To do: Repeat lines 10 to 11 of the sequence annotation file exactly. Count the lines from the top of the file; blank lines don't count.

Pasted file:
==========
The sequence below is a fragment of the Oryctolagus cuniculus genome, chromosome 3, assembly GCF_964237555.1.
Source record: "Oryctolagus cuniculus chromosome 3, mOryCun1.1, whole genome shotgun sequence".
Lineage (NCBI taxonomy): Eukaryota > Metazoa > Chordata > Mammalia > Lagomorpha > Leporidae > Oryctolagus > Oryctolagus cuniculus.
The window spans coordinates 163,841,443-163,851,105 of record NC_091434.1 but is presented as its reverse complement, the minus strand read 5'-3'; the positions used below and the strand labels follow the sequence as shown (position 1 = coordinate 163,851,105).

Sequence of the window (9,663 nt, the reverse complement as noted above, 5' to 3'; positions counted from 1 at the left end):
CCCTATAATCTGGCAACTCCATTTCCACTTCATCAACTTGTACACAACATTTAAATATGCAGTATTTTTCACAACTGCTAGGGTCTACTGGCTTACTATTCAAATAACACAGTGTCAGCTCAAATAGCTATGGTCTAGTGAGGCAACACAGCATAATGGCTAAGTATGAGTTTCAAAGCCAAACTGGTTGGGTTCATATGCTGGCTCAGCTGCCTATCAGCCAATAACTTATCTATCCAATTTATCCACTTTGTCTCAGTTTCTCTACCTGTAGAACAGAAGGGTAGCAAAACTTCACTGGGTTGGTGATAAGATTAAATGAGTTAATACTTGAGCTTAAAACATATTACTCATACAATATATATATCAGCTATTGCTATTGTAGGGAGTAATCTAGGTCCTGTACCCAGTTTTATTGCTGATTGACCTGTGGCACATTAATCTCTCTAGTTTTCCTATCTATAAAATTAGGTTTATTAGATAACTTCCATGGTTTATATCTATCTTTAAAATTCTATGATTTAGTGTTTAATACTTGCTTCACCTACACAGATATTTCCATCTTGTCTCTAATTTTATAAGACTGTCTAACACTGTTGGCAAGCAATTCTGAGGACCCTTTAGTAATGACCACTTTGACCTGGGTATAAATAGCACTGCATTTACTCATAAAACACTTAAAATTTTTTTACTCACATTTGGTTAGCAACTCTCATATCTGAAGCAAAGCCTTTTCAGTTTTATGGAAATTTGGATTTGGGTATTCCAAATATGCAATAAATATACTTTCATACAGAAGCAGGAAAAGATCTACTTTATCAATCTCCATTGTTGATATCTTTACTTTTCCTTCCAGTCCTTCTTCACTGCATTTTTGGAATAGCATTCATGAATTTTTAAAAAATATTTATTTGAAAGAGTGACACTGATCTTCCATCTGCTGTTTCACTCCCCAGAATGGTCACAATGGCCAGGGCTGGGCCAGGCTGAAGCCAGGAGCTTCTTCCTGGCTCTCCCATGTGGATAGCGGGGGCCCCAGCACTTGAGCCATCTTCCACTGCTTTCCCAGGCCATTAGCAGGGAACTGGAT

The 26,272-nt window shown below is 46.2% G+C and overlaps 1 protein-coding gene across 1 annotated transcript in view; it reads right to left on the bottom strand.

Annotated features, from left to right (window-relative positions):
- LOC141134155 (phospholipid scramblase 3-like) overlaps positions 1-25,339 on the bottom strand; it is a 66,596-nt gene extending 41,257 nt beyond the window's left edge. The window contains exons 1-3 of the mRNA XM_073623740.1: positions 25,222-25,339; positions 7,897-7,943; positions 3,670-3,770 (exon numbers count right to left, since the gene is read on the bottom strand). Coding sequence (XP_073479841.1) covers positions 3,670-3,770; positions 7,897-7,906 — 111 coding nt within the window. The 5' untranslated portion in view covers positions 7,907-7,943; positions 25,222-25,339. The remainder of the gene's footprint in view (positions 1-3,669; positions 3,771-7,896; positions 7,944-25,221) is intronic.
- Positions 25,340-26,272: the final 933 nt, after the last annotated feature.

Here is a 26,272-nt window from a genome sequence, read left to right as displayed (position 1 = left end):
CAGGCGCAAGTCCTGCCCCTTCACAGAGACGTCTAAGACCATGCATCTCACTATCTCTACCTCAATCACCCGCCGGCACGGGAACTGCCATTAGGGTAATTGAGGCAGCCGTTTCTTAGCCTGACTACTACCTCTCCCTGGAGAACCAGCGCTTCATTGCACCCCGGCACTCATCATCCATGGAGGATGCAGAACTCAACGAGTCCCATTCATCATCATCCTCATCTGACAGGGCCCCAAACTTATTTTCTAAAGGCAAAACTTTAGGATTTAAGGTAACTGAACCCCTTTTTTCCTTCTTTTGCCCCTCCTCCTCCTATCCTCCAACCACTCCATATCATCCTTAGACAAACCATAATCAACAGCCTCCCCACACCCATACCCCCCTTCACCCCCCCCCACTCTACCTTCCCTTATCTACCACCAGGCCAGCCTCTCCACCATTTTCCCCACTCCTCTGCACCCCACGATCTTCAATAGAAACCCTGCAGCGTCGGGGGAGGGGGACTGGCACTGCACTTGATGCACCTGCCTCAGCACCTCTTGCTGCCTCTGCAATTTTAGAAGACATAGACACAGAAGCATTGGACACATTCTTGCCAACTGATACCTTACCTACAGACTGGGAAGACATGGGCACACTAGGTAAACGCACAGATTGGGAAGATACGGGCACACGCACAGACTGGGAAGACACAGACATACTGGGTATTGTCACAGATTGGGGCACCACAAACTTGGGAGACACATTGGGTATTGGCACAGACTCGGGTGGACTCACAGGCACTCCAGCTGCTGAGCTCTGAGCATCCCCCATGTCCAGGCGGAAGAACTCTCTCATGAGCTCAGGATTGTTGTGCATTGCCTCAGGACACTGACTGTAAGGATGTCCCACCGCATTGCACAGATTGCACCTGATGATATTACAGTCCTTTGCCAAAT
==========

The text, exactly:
- Positions 25,340-26,272: the final 933 nt, after the last annotated feature.

Here is a 26,272-nt window from a genome sequence, read left to right as displayed (position 1 = left end):